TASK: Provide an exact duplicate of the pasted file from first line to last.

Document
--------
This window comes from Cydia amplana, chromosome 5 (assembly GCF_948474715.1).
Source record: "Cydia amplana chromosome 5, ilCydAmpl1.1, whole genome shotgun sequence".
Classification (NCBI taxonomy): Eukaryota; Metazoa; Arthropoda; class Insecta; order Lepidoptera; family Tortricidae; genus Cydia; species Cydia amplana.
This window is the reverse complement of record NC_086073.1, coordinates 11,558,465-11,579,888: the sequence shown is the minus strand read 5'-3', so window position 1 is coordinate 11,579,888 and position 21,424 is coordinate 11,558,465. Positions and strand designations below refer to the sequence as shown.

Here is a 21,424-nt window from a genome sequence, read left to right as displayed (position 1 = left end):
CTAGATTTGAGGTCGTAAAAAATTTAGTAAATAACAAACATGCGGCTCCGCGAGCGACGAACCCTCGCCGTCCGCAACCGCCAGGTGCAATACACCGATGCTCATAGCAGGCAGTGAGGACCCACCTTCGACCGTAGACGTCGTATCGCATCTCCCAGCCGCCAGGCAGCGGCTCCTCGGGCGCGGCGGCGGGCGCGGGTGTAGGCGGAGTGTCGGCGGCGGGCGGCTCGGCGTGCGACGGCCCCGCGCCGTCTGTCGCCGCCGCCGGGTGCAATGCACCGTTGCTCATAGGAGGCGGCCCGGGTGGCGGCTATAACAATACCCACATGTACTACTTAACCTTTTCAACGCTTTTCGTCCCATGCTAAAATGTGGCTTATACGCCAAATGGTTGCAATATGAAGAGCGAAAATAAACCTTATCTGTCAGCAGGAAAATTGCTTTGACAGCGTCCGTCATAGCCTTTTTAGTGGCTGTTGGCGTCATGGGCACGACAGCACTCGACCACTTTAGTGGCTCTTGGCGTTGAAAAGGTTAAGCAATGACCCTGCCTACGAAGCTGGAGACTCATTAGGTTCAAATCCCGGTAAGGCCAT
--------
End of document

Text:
This window comes from Cydia amplana, chromosome 5 (assembly GCF_948474715.1).
Source record: "Cydia amplana chromosome 5, ilCydAmpl1.1, whole genome shotgun sequence".
Classification (NCBI taxonomy): Eukaryota; Metazoa; Arthropoda; class Insecta; order Lepidoptera; family Tortricidae; genus Cydia; species Cydia amplana.
This window is the reverse complement of record NC_086073.1, coordinates 11,558,465-11,579,888: the sequence shown is the minus strand read 5'-3', so window position 1 is coordinate 11,579,888 and position 21,424 is coordinate 11,558,465. Positions and strand designations below refer to the sequence as shown.

Here is a 21,424-nt window from a genome sequence, read left to right as displayed (position 1 = left end):
CTAGATTTGAGGTCGTAAAAAATTTAGTAAATAACAAACATGCGGCTCCGCGAGCGACGAACCCTCGCCGTCCGCAACCGCCAGGTGCAATACACCGATGCTCATAGCAGGCAGTGAGGACCCACCTTCGACCGTAGACGTCGTATCGCATCTCCCAGCCGCCAGGCAGCGGCTCCTCGGGCGCGGCGGCGGGCGCGGGTGTAGGCGGAGTGTCGGCGGCGGGCGGCTCGGCGTGCGACGGCCCCGCGCCGTCTGTCGCCGCCGCCGGGTGCAATGCACCGTTGCTCATAGGAGGCGGCCCGGGTGGCGGCTATAACAATACCCACATGTACTACTTAACCTTTTCAACGCTTTTCGTCCCATGCTAAAATGTGGCTTATACGCCAAATGGTTGCAATATGAAGAGCGAAAATAAACCTTATCTGTCAGCAGGAAAATTGCTTTGACAGCGTCCGTCATAGCCTTTTTAGTGGCTGTTGGCGTCATGGGCACGACAGCACTCGACCACTTTAGTGGCTCTTGGCGTTGAAAAGGTTAAGCAATGACCCTGCCTACGAAGCTGGAGACTCATTAGGTTCAAATCCCGGTAAGGCCAT